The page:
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Islamic State expelled from Turkey's Syrian border, says Ankara

The news comes as Syrian government troops renewed the siege of rebel-held parts of Aleppo on Sunday. In photo: A wall along the border between Turkey and Syria is pictured near the southeastern town of Deliosman in Kilis province, Turkey. Photograph: (Reuters)

WION Ankara, Turkey Sep 05, 2016, 02.26 AM (IST)
More than a week after Ankara launched the Syrian incursion, called Euphrates Shield, deploying tanks and air power to support the rebels who swept into the border town of Jarablus, Islamic State (IS) jihadists were expelled from their last positions along the Turkish-Syrian border, Turkey claimed on Sunday.  

Asserting that his nation's forces and Syrian rebels had pushed back 'terrorist organisations' on its southern border, Turkish Prime Minister Binali Yildrim said in a speech on Sunday that IS has been deprived of a key transit point for its recruits and supplies.  

"We are there to protect our border, to provide for our citizens safety of life and property, and to ensure Syria's integrity," Yildirim told. 

"We will never allow the formation of an artificial state in the north of Syria," he told a crowd in Diyarbakir, the largest city in the mainly Kurdish southeast and added,  "From Azaz to Jarabulus, our 91 km border has been completely secured."
The news comes as Syrian government troops renewed the siege of rebel-held parts of Aleppo on Sunday while Washington and Moscow failed to reach a deal on stemming violence in the country's devastating war.  


The news comes as Syrian government troops renewed the siege of rebel-held parts of Aleppo on Sunday while Washington and Moscow failed to reach a deal on stemming violence in the country's devastating war.  

Fighting under the loose banner of the Free Syrian Army, the rebels, mainly Syrian Arabs and Turkmen took charge of the frontier between Azaz and Jarablus after clearing out the Sunni hardline group, state-run Anadolu Agency said.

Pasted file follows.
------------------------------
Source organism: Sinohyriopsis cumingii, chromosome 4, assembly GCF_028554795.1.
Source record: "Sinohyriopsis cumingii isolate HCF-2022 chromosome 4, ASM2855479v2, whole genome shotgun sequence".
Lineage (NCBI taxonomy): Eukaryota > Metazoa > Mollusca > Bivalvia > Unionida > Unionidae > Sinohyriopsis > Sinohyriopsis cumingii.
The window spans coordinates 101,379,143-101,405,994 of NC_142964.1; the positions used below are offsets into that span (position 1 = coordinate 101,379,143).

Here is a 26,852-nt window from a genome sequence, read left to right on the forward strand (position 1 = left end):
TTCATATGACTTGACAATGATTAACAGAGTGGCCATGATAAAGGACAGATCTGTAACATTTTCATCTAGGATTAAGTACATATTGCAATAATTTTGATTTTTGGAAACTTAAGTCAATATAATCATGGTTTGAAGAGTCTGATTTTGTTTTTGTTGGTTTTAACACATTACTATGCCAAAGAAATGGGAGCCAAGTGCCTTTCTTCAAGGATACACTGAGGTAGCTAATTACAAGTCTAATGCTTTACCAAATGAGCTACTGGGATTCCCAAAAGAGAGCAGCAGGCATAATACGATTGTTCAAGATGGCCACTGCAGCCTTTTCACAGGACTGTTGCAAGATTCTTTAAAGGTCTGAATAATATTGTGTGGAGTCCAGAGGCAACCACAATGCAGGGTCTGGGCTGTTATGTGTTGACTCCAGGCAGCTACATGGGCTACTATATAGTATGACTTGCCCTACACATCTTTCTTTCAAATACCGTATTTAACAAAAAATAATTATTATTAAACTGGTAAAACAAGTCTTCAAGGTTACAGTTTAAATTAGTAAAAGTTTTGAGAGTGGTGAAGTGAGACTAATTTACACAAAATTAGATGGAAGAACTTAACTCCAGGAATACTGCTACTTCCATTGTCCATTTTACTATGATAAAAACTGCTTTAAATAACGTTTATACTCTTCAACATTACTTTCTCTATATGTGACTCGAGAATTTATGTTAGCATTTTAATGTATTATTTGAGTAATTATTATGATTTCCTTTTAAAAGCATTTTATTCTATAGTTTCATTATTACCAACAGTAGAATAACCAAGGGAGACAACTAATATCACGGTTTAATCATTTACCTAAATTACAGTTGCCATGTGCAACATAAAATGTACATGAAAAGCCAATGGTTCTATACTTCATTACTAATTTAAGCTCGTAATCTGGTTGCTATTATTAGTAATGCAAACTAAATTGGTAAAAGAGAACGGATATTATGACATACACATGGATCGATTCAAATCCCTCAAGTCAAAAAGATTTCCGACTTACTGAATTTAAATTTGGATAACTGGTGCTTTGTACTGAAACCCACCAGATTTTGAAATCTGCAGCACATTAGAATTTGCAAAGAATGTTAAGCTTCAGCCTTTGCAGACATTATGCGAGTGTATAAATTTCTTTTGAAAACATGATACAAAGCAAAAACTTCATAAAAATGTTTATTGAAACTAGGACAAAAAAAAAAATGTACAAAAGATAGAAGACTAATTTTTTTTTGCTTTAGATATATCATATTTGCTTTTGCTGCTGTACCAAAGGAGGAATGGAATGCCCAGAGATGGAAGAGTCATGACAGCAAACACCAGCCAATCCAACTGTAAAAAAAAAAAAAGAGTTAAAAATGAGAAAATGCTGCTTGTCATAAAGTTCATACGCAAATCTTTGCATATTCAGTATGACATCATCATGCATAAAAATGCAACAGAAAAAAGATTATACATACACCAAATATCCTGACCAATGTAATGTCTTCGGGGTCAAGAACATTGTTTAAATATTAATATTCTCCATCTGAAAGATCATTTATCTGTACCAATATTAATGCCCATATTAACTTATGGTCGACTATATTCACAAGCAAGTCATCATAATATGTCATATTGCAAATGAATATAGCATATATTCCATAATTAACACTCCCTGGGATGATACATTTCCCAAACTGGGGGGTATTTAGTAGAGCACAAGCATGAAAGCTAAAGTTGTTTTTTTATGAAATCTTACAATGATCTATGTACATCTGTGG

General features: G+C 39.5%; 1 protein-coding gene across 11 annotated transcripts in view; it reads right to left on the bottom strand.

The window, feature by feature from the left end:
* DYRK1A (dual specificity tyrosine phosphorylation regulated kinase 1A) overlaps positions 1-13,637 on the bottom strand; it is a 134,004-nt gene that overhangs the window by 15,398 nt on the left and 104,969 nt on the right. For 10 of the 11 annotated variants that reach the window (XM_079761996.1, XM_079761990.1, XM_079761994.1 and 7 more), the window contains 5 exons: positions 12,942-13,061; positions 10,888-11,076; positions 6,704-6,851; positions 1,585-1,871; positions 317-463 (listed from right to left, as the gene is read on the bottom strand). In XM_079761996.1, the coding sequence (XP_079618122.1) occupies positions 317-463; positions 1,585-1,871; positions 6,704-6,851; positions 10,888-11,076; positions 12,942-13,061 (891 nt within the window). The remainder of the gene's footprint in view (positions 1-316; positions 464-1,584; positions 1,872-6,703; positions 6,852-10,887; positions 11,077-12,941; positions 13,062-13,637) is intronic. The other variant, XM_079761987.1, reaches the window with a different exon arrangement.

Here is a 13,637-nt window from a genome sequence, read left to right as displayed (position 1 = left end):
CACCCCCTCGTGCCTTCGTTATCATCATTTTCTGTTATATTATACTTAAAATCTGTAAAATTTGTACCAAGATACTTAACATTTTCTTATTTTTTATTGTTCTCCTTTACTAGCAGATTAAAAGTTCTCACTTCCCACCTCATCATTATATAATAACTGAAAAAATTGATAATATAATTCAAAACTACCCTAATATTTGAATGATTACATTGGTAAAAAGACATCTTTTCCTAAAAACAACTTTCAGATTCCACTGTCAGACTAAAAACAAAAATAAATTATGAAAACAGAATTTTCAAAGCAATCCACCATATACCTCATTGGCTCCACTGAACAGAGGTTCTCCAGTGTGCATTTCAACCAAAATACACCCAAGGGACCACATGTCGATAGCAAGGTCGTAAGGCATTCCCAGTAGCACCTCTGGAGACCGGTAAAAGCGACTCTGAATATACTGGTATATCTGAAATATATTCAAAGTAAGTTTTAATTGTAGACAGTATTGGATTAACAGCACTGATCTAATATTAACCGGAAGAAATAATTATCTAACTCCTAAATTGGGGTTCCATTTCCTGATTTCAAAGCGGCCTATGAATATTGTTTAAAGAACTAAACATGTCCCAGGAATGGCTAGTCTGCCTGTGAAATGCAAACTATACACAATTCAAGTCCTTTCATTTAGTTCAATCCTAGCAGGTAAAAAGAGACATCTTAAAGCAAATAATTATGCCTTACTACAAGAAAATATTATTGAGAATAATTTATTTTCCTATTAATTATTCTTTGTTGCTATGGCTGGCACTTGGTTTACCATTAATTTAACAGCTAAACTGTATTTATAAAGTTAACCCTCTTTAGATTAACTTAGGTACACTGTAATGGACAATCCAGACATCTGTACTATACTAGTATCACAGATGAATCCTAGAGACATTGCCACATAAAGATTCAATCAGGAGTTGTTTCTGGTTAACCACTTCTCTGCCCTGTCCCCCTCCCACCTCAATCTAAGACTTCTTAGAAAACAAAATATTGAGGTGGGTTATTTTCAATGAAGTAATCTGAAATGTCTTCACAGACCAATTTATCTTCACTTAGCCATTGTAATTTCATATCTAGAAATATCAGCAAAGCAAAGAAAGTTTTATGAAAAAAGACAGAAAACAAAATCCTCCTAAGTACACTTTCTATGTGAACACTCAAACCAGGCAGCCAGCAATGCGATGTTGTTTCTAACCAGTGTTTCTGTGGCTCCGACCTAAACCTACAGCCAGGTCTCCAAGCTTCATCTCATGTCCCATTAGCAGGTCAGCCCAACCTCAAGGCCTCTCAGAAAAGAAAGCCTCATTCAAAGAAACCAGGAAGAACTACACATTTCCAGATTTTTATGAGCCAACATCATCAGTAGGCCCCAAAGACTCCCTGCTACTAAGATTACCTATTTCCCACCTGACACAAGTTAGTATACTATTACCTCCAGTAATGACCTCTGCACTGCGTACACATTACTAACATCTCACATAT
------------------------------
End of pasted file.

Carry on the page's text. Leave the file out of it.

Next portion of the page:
The conflict that has spanned for more than five years has become increasingly complex gradually involving not only regime and rebels, but international backers on both sides, Kurdish forces, jihadists and now Turkey.  A solution to the civil war that has killed about 300,000 people and displaced millions remains elusive despite several rounds of international negotiations. 

Meanwhile, the Britain-based Syrian Observatory for Human Rights said earlier "rebels and Islamist factions backed by Turkish tanks and warplanes" had taken several villages on the Turkish-Syrian border "after IS withdrew from them. 

The operation was started by Ankara inside Syria on August 24, using tanks and war planes to back opposition fighters with special forces also providing support.
 
The conflict that has spanned for more than five years has become increasingly complex gradually involving not only regime and rebels, but international backers on both sides, Kurdish forces, jihadists and now Turkey.


Turkey's success is also likely to deliver a blow to the Syrian Kurdish YPG, which has been gaining territory in Syria's north after working with the US-led coalition against the jihadist force. Ankara fears  that gains by the Syrian Kurdish YPG will embolden militants at home. Turkey considers the YPG a terrorist organisation and an extension of the outlawed Kurdistan Workers Party (PKK).

President Recep Tayyip Erdogan has said Turkey would not allow a "terror corridor" on its southern border.

With Turkey's rapid success in less than two weeks, his position looks stronger with territory in between the two Kurdish "cantons" of Afrin and Kobane now in the hands of Ankara-backed rebels.

(WION with inputs from AFP, Reuters) 


 
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